D.C. Hearing On Scandal Has Gandhi In Tight Spot

Chief Financial Officer Natwar M. Gandhi is flanked by deputies Ben Lorigo, left, and Anthony F. Pompa at a public hearing of the D.C. Council.
Chief Financial Officer Natwar M. Gandhi is flanked by deputies Ben Lorigo, left, and Anthony F. Pompa at a public hearing of the D.C. Council. (By Nikki Kahn -- The Washington Post)
By Nikita Stewart
Washington Post Staff Writer
Friday, November 16, 2007

Pressure mounted on D.C. Chief Financial Officer Natwar M. Gandhi at a lengthy and contentious D.C. Council hearing yesterday, as the city auditor testified that Gandhi's office adopted a dismissive and adversarial attitude to her repeated warnings about potential problems at the city's tax office, now rocked by a major scandal.

Gandhi defended his agency, saying that all of the necessary policies and procedures were in place but that they were not followed.

In one of the more explosive exchanges, it was revealed that authorities are investigating whether Harriette Walters, the former tax office official charged with engineering the alleged multimillion-dollar swindle, lent money to some of her superiors.

Council member Tommy Wells (D-Ward 6) asked whether Walters, who he said was called "Mother Harriette," gave loans to her superiors.

"That's what I have heard," Gandhi said.

But Gandhi and staff members said they could not provide more information because the allegation is under investigation.

D.C. Auditor Deborah K. Nichols called Gandhi's office, an independent operation established by Congress, "very parochial" and said there is a "lack of cooperation" in providing information.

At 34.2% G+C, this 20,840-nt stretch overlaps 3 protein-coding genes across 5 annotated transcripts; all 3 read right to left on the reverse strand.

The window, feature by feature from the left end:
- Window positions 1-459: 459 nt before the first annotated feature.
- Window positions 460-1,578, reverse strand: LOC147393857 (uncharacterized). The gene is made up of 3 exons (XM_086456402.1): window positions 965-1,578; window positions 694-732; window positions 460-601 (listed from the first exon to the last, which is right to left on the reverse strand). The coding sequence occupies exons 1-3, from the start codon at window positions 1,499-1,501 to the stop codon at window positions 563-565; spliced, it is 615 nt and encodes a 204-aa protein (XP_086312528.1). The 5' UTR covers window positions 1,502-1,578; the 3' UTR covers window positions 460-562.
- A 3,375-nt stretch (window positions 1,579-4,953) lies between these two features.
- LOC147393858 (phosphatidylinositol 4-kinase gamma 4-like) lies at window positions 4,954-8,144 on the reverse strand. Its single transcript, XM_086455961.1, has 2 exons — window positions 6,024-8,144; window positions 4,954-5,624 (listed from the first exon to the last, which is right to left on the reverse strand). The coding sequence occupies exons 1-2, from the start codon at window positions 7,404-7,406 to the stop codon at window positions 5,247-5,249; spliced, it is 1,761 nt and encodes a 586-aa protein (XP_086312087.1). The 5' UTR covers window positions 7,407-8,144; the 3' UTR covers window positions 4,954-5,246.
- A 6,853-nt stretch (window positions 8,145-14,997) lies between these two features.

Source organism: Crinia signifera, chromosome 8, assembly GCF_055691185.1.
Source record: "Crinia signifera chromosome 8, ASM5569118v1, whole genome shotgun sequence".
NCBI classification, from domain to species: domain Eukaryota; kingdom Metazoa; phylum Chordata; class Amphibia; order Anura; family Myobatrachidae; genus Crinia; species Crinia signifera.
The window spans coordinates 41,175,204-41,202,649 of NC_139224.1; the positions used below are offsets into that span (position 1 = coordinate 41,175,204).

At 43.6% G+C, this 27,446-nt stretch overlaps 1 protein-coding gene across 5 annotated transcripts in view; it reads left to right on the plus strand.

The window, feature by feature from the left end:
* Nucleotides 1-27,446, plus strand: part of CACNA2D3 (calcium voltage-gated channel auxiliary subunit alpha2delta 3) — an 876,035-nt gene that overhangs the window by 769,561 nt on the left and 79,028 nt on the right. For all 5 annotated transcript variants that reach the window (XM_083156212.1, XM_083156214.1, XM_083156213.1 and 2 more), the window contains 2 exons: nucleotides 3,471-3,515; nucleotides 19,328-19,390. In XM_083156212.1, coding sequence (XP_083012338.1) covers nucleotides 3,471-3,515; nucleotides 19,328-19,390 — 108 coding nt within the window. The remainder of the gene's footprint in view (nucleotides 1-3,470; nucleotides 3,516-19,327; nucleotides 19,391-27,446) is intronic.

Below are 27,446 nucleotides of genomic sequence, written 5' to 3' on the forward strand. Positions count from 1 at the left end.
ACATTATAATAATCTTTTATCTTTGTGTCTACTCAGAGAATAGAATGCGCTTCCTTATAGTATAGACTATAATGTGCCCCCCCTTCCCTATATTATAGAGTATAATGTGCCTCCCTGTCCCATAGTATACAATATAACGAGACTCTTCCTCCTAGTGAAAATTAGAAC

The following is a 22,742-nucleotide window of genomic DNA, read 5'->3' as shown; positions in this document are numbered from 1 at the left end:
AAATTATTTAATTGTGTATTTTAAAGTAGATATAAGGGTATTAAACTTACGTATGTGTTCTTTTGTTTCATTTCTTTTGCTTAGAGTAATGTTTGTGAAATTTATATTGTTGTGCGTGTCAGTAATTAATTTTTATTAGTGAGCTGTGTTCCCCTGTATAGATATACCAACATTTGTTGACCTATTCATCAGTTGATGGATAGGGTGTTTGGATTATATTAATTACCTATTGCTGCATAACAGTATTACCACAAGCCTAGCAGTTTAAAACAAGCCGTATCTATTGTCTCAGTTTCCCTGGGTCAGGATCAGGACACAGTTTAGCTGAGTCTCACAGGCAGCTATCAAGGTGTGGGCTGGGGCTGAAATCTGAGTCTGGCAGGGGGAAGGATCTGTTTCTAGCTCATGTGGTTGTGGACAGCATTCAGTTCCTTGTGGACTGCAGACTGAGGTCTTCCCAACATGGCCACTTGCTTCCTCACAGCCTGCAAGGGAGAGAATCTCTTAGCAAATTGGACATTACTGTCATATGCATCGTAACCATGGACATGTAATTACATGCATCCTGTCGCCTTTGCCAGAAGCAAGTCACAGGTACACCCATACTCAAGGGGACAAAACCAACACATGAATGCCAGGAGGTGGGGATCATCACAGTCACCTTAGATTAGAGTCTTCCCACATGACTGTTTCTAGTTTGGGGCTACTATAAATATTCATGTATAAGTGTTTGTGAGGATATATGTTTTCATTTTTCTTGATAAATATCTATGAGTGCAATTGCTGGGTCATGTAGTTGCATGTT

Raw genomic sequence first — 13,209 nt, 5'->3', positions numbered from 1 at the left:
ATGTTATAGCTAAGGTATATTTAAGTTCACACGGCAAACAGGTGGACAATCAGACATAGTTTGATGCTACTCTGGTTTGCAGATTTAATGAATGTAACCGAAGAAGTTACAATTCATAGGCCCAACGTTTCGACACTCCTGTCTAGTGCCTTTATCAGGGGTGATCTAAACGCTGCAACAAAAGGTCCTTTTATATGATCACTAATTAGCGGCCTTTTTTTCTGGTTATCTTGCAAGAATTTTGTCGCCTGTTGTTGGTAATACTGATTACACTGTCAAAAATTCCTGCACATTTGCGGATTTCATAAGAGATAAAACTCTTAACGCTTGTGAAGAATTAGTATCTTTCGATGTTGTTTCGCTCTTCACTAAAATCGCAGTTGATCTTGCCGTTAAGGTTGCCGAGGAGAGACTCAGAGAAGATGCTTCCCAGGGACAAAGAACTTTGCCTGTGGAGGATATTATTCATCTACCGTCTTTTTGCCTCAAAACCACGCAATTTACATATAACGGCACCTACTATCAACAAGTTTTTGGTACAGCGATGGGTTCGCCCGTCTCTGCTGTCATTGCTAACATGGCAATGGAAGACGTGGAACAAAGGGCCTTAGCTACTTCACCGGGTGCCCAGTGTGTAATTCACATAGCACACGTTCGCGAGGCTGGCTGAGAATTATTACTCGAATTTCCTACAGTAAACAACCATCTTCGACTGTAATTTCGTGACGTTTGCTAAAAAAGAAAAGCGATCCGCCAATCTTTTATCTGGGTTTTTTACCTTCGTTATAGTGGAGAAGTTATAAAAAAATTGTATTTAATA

"They're adversarial in nature," she said.

The first half of the hearing was dominated by Nichols and Sherryl Hobbs Newman, who was forced to resign last week as deputy chief financial officer in the wake of allegations of the biggest theft by government employees in the city's history. The hearing started in the afternoon and ended at 9 p.m.

Gandhi, who sat with his arms folded when questioned, appeared late in the day and was flanked by staff members. He said 15 employees have been removed or have resigned, including Hobbs Newman. He said he has no plans to resign.

"When I hear from the mayor that he no longer has confidence in me, when I hear from the collective council that they agree with the mayor, that is the time when I, too, should resign," he said.

Council member David A. Catania (I-At Large) said Gandhi has been "deflecting" responsibility.


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